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September 4, 2013 / subramanyam

3 LIVES in search of Bliss :: An Amazing book.


          “Death Comes in many forms. To Ray Cordoza it came in the form of an eighteen year old with thin eyebrows, a gaunt face and sunken eyes that reflected the torment of his soul.” This is how Srini opens his 130 page book “3 Lives … in search of bliss.”  Well, I would extend his death  analogy to knowledge, I would say that knowledge and bliss also follow the same path. They come to a person in many forms, and it’s upto him or her on how he/she wants to get it and use it. How else can one explain,  me reading Srini’s  humorous article on The Unreal Times , then visiting “what ho” to read more of Srini’s articles and then finally ending up reading this wonderful book from Srini3-lives-in-search-of-bliss-400x400-imadaprncmju89hp Chandra.

           “3 Lives    in search of Bliss” is one of the best books I have read till date, even now I wonder like how so much can be told in so few words.  As I mentioned before, the book starts with Ray Cordoza’s death, his frustration on “why me” ? and then his conversation with a Voice and then his quest for happiness. How he is given 3 lives ? (each designed to fulfill his wishes like wealth, health, long life , knowledge etc….) and what he learns from each of his life and enriches himself and his living experience form the crux of the story.

          What amazes me is the maturity level and the superior level of understanding Ray exhibits as he goes from one life another.  Was Srini speaking about the changes in the level of consciousness the soul and the body it takes exhibit as they change lives and accumulate more and more knowledge on the inner self?  Again, the conversations between Ray and the voice are profound. Srini Chandra did a brilliant job on that. While I was amazed by the maturity displayed by the Anwar-Al-safi, I was more than floored by reading the accounts of Jill and Tenzing.  The way knowledge transforms the soul and the body that it takes was very very beautifully illustrated.  I was reminded of the verse “Avidyaya mrutyum teertva vidyayaa amrutmasnute”.

         Feeling blessed that I read this book,  I somehow got connected with the theme of the book. The conversations between the characters are really profound.  There are quite a number of places in the book in that made me actually underline the sentence with a feeling that it is a great one and I should keep reading it again and again.  I have always loved Srini’s style of writing, so enjoyed this one too.  The book is fast paced, a page turner  you would not like to put down.  The way Srini combines philosophy and fiction to teach us some life lessons is real good.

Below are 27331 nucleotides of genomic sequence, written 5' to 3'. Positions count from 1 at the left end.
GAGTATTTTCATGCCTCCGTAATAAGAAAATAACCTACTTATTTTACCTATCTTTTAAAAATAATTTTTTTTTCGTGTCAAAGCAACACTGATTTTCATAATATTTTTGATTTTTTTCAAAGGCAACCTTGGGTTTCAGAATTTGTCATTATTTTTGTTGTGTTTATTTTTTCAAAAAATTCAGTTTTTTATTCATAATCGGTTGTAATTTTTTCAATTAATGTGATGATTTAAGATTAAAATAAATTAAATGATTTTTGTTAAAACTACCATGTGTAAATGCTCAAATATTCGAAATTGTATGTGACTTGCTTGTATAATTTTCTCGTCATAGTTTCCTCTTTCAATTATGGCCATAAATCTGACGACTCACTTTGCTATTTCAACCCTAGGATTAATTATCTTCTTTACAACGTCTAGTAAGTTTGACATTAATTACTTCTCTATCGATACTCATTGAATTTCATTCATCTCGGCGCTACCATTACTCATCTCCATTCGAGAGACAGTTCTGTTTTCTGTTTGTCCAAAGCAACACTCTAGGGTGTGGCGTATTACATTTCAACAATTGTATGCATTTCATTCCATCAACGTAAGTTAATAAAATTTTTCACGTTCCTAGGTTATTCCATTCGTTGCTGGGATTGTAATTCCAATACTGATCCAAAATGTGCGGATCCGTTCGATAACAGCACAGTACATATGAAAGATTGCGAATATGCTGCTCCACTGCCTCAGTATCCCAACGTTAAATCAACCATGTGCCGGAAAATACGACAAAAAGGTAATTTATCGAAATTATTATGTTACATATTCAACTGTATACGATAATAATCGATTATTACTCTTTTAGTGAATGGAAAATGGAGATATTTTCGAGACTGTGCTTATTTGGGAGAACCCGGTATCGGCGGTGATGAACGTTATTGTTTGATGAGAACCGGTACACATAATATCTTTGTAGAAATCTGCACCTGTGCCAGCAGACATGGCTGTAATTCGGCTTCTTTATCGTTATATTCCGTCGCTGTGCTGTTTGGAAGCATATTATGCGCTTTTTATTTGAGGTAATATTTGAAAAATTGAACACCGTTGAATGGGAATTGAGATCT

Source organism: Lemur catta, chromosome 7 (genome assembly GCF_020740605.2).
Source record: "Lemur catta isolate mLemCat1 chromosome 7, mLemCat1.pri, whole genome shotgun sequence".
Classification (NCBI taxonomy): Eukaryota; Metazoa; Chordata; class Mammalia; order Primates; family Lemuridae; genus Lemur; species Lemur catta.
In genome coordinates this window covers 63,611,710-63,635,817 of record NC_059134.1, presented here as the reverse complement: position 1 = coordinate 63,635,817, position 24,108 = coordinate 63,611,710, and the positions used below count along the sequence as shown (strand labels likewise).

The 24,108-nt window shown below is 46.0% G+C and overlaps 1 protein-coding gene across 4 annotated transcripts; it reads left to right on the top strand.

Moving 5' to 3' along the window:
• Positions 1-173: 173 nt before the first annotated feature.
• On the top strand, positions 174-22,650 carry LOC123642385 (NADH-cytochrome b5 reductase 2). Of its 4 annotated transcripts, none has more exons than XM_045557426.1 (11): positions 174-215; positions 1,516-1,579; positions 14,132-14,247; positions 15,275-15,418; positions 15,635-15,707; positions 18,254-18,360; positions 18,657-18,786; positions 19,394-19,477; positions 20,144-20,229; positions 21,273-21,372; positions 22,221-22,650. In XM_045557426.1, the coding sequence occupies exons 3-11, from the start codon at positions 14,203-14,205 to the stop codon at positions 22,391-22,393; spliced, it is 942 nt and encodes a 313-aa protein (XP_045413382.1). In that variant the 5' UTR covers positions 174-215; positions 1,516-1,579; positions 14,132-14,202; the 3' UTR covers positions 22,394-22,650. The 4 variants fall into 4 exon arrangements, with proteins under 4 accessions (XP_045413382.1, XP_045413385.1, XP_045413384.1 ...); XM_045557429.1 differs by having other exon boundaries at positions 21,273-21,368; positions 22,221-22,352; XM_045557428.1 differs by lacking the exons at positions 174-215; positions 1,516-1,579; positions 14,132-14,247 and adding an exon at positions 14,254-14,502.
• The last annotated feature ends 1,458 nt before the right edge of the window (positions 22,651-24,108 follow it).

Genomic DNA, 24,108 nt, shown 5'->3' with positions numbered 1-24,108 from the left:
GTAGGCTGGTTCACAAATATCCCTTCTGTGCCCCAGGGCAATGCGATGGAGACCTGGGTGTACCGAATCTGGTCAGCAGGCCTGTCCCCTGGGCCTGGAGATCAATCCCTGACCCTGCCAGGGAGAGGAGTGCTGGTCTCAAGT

I also liked the way in which  Selim and his soul have been handled, the way the journey begins for that soul also is good. The same is true for Nashima as well.  I am controlling my self from giving away more details as this is something one has to read and experience for one’s self.  It would be like doing a fast paced course on happiness and contentment.

          One thing I did not understand though, is the fact that all the lives of the soul seem to have some overlap . For Ray was a cabbie in New York, so the chances are that he would have lived in the last one hundred years, then we have Anwar-Al-Safi’s life, we also get to see Jill who witnesses the Mumbai attacks and then Tenzing who is a part of the monks migration to India.  To me all theses events happened in the last one century. I donno if the author wanted to weave a truly fictional account of things, or if  he wanted to say that there might be parallelism among the lives of the same soul. I would re read the book to make sure.

          That apart, I really loved the book. I would give a full five on five for it.  I strongly recommend the book for anyone who is interested in understanding, life happiness and bliss. It’s a must-read,  for,  as we read the book it’s not accumulating or assimilating content, it’s actually experiencing and enjoying our own lives.

          Do pick the book and you would have done a good service to yourself.

 

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